Debris was scattered for miles when thewas shot down over Ukraine in 2014. All 298 on board were killed.
The investigative website called Bellingcat was among the first to conclude that Russian separatists fired the missile, and that’s when the group landed squarely in the crosshairs of Russian hackers.
“You see these fake emails and they look they’re from Google or whatever. You click them and they steal your information,” said Aric Toler, one of Bellingcat’s investigators.
It’s called spear phishing, and he said it’s how the Russians attacked Bellingcat.
The emails look totally legitimate, but there are a few ways a user can tell they are not.
What should be a short link instead contains hundreds of characters.
“Put in your password and boom, they got you,” Toler said.
Fearing a trap, he sent the suspect emails to ThreatConnect, one of the top cybersecurity teams in the U.S.
They discovered that the Russian hacking group “Fancy Bear” had used the sameagainst Bellingcat that was used against the and Hillary Clinton’s campaign chair . Many of the hacks used the same email service in Moscow.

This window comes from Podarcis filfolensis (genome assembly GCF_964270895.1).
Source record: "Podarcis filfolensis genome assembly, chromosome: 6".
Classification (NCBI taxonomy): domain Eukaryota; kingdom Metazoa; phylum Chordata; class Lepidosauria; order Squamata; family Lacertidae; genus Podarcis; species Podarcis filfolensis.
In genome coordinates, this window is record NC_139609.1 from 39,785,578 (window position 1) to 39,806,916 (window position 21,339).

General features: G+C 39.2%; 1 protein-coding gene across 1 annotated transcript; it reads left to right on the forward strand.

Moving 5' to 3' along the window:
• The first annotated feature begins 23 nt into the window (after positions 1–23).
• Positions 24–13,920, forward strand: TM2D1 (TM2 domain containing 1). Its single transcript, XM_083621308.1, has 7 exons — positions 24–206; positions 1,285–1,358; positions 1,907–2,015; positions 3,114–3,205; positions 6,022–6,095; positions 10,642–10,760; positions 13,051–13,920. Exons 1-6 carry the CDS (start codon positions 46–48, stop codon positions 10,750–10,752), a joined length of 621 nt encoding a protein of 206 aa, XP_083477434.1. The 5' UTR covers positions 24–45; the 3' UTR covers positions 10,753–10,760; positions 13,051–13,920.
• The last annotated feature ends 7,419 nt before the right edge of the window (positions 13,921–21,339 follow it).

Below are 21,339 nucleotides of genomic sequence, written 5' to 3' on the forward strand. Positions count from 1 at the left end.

U.S. investigators agree the series of hacks originated in Russia, but less clear is whether the cyber attacks were approved by the Kremlin after the fact, or part of an orchestrated campaign.
Bellingcat’s contributor in Moscow, Ruslan Leviev, believes the Kremlin directed the attacks.
“I started receiving phone calls, death threats,” he said.
After his reports exposed government deception, Leviev’s online accounts were hacked, his passport, personal photographs and home phone number all posted online.
The attackers not only hacked his computer, but they also bypassed his security backup by hijacking his cellphone as well.
He said that only Russia’s Secret Service has that kind of capability.
“Sometimes I am worried about my safety, but it’s our life. We must battle for our future,” he said.
“We don’t have another choice.”
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